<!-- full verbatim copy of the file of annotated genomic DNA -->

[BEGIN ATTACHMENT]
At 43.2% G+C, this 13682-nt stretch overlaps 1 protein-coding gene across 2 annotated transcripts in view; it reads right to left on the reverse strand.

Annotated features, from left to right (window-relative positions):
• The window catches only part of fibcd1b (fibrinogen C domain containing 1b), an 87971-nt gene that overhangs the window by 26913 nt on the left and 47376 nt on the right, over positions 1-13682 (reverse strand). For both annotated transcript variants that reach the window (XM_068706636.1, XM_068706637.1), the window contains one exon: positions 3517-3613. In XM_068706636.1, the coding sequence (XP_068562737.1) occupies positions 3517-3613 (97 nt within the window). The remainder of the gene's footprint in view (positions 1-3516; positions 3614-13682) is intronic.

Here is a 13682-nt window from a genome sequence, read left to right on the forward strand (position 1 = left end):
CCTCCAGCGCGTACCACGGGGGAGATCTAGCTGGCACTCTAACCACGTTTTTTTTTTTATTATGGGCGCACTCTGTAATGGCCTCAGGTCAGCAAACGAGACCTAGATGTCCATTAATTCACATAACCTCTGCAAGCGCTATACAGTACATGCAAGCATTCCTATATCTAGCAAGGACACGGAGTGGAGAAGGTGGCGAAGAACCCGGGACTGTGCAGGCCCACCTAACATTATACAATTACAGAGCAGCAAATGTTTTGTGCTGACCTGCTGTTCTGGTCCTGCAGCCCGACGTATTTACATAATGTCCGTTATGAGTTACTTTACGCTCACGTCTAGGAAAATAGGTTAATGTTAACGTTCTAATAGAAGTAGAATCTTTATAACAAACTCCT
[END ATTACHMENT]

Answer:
At 43.2% G+C, this 13682-nt stretch overlaps 1 protein-coding gene across 2 annotated transcripts in view; it reads right to left on the reverse strand.

Annotated features, from left to right (window-relative positions):
• The window catches only part of fibcd1b (fibrinogen C domain containing 1b), an 87971-nt gene that overhangs the window by 26913 nt on the left and 47376 nt on the right, over positions 1-13682 (reverse strand). For both annotated transcript variants that reach the window (XM_068706636.1, XM_068706637.1), the window contains one exon: positions 3517-3613. In XM_068706636.1, the coding sequence (XP_068562737.1) occupies positions 3517-3613 (97 nt within the window). The remainder of the gene's footprint in view (positions 1-3516; positions 3614-13682) is intronic.

Here is a 13682-nt window from a genome sequence, read left to right on the forward strand (position 1 = left end):
CCTCCAGCGCGTACCACGGGGGAGATCTAGCTGGCACTCTAACCACGTTTTTTTTTTTATTATGGGCGCACTCTGTAATGGCCTCAGGTCAGCAAACGAGACCTAGATGTCCATTAATTCACATAACCTCTGCAAGCGCTATACAGTACATGCAAGCATTCCTATATCTAGCAAGGACACGGAGTGGAGAAGGTGGCGAAGAACCCGGGACTGTGCAGGCCCACCTAACATTATACAATTACAGAGCAGCAAATGTTTTGTGCTGACCTGCTGTTCTGGTCCTGCAGCCCGACGTATTTACATAATGTCCGTTATGAGTTACTTTACGCTCACGTCTAGGAAAATAGGTTAATGTTAACGTTCTAATAGAAGTAGAATCTTTATAACAAACTCCT